Emails obtained by the Associated Press show discussions among the senior administrators of the World Health Organization from as early as June 2014, in which officials refused to yet declare a state of emergency in West Africa over the Ebola outbreak for fear of angering local governments and interfering with the annual Muslim pilgrimage to Mecca.
Patient Zero in the current Ebola epidemic, which has to this date claimed at least 10,000 lives, was diagnosed in Guinea and died on December 6, 2013. It was not until February that the virus showed signs of spreading rapidly. By April, hospitals in the United Kingdom issued an alert to workers to be aware of Ebola symptoms. In June, Doctors Without Borders warned the situation had gotten “out of control.”
It is in June that the Associated Press emails show the World Health Organization and UN officials arguing over whether to issue the emergency call. The Associated Press reports the emails show that, “among the reasons the United Nations agency cited in internal deliberations: worries that declaring such an emergency – akin to an international SOS – could anger the African countries involved, hurt their economies or interfere with the Muslim pilgrimage to Mecca.”
Dr. Sylvie Briand, the head of the WHO’s pandemic unit, called declaring an emergency a “last resort” in a June 5 email, suggesting “other diplomatic means” to combat the virus. Another email describes an emergency response as “a hostile act” in the eyes of some foreign governments.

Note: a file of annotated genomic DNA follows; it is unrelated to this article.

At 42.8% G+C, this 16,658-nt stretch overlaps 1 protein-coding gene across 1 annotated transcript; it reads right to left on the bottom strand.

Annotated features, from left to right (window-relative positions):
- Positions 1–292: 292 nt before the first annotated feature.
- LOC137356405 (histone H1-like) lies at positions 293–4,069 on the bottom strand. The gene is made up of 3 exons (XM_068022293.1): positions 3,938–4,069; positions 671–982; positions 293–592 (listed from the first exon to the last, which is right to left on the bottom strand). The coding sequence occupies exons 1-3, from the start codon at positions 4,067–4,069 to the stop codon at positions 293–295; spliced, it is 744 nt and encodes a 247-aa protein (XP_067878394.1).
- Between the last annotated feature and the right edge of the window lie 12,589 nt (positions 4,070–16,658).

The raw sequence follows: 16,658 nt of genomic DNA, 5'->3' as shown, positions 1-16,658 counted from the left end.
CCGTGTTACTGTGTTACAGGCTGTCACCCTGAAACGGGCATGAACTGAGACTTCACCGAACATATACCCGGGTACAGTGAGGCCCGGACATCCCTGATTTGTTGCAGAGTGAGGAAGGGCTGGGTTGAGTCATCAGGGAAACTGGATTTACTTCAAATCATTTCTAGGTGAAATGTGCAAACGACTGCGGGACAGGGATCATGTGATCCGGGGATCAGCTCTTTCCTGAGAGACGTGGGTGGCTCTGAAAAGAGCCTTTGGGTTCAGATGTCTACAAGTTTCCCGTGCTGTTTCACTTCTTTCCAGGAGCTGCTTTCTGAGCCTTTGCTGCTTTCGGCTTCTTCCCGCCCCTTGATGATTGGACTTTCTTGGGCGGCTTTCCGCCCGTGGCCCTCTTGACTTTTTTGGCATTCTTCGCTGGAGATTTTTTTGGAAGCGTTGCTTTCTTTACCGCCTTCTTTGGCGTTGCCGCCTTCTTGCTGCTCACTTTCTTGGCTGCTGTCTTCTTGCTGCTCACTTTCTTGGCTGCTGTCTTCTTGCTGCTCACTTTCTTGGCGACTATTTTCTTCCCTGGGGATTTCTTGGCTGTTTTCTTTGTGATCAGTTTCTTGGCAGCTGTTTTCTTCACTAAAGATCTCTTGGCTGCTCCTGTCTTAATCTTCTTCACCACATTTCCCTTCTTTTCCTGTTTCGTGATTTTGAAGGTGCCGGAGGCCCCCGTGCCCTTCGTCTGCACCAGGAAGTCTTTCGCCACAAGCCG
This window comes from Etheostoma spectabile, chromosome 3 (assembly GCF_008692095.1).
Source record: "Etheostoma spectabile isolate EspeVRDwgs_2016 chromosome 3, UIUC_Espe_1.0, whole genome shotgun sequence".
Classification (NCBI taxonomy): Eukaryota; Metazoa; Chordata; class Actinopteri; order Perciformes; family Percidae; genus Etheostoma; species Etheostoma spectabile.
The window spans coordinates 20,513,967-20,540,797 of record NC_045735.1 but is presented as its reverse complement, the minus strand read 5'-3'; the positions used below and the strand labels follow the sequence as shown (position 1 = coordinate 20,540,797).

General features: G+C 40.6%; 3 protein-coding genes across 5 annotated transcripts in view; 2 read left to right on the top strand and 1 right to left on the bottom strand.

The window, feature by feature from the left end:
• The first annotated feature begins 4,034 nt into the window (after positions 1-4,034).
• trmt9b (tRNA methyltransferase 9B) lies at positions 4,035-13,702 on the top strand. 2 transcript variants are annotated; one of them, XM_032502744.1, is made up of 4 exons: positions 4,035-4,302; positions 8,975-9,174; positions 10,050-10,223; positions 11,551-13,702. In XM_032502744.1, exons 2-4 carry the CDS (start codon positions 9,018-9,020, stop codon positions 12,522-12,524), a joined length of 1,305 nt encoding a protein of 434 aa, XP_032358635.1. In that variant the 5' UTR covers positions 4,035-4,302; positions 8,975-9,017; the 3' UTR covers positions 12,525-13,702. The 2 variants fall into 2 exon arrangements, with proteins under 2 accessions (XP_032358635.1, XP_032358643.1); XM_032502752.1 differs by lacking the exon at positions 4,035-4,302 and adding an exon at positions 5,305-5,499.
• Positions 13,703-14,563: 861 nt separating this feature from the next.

Speaking to the AP, Marc Poncin, Doctors Without Borders then-mission chief in Guinea, said those dispatched by the WHO to Conakry, Guinea “had no idea how to manage an Ebola epidemic” and did little to improve the situation before the emergency declaration. The WHO defended itself in an email to the Associated Press in which they stated:
People often confuse the declaration of a Public Health Emergency of International Concern with our operational response. It is very different. WHO mounted a strong operational response a year ago when we were notified the outbreak was Ebola.
By the time the declaration of an emergency was confirmed on August 8, almost 1,000 people were certified dead of the virus, though actual numbers are estimated to be much higher as victims’ families worked to hide bodies from authorities and others died in areas too remote from medical officials.
It is worthy of note that, in May, the World Health Organization alleged that the Ebola virus had been subdued in large part. Claiming that the outbreak “could be declared over on May 22,” the WHO pulled staff out of west Africa. The decision could have triggered a more rapid spread as attention was diverted away from preventing the virus from spreading.
The United States officially issued a response to the Ebola crisis in September, when President Obama pledged to send 3,000 troops to Liberia.
The emails revealed by the Associated Press corroborate complaints by private medical and charity groups that the response to the Ebola virus was not fast enough to stop it from becoming an epidemic. Doctors Without Borders, in particular, warned in August that the response to the outbreak was “almost zero” from the international community, and that a “lack of political will” was preventing any substantive response to the virus from occurring.